Talking to Nurses
A psychiatric nurse’s job is to make sure your mental health care needs are met. They are often your first port of call when a personal issue or problem arises on the ward. At all times you should be able to approach a nurse and share your concerns and emotional difficulties. You should have a named nurse who you can approach during your stay but obviously that nurse will have days off, so you need to know that all nurses are available to meet your needs.
I have personally witnessed the unavailability of nurses on a psychiatric ward. I would even go as far as to say that some nurses appear to be bad at communicating altogether. If this was a case of nurses always being rushed off their feet and not having spare time to talk, I could understand why the problem exists. This often isn’t the case. Nurses do spend time chatting idly amongst themselves when there is a lull in duties. They might even be sat watching television with the patients or doing a jigsaw puzzle. Talk time is vitally important to those who are going through severe mental distress. To offload is to unburden and to be sat quietly alone with nothing but the same disturbing thoughts exacerbates the mental illness.
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Nurses should be seeking out those patients who they feel are not communicating also. Sometimes a few kind words and gentle prompting are all a patient needs to share their worrisome thoughts. Sadly it is often the case that nurses have ‘favourite patients’. We are all people at the end of the day and we all get on better with some people than others. There can be clashes of personality on a psychiatric ward between nurses and patients and this can make communication very difficult. Nurses should however, do their best to avoid clashes with patients and certainly should understand that during a mental health crisis there is bound to be frustration, fear, anger and misinterpretation. It is a difficult job at times and patients can be difficult within their mental illness but nurses have had training to deal with these difficulties.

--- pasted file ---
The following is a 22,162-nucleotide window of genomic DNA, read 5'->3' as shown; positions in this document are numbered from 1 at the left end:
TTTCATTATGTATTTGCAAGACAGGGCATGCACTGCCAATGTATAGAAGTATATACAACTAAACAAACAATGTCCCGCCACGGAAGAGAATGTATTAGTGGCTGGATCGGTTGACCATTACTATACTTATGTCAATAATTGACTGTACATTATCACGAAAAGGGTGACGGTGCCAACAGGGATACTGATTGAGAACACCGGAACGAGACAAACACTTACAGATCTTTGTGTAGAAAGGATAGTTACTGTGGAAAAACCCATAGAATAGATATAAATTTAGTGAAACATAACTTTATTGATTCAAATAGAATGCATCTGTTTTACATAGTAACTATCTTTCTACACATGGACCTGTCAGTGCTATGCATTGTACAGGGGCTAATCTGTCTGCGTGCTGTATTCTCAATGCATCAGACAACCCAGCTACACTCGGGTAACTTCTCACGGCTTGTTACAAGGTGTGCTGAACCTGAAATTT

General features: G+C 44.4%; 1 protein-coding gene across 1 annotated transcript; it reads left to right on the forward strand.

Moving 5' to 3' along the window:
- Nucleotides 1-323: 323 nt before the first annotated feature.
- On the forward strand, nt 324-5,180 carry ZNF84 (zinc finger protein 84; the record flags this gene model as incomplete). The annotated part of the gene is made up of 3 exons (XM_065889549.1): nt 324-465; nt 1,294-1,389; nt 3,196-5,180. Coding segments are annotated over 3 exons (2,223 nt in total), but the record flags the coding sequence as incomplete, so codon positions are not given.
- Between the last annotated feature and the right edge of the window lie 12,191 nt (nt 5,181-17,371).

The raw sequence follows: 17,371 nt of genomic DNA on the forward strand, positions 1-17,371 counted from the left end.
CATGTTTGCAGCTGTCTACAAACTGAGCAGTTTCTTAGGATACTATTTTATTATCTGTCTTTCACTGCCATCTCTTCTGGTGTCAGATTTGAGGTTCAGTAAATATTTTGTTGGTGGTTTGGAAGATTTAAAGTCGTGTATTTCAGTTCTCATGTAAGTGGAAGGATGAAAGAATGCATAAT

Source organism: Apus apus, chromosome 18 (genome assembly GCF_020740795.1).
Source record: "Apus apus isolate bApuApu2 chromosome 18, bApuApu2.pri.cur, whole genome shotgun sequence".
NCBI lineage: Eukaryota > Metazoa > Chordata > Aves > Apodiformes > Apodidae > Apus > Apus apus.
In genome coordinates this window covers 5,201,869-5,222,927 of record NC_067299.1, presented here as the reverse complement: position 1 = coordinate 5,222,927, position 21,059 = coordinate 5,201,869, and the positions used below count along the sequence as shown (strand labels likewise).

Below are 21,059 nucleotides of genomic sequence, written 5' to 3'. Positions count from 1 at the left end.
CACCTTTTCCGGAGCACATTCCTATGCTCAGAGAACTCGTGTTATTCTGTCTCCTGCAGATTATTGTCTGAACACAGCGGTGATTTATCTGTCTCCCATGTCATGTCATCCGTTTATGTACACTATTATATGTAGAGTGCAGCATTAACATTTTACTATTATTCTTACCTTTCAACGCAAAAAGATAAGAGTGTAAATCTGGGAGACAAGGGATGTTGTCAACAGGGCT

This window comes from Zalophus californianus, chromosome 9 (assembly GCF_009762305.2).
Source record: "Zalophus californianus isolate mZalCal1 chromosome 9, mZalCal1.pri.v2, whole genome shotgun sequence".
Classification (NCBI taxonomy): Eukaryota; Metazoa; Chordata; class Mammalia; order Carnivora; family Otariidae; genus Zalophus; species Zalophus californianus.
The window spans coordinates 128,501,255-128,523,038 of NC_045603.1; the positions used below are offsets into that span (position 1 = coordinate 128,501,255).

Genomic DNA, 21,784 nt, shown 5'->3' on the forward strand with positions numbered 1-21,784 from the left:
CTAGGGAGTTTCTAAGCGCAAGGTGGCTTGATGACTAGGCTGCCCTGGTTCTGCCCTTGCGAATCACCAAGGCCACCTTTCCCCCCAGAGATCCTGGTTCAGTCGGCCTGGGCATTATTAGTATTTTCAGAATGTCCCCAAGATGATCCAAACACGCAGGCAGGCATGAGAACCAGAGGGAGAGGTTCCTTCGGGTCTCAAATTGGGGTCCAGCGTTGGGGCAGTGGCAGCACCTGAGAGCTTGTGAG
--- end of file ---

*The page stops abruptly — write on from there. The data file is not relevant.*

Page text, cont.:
Can you imagine for one moment what it must feel like to be hearing voices and feeling paranoid with a newly diagnosed mental health disorder? Now can you imagine being admitted to a psychiatric ward with these frightening symptoms and not being able to speak a word of English? How are you to convey how you feel? How can you understand what is being said to you about your treatment…about anything that is happening to you? The simple answer is you can do neither. Medical or mental health interpreters do exist but are they always used? They cost money and money is tight in the health services and is very expensive for a sufferer to consider.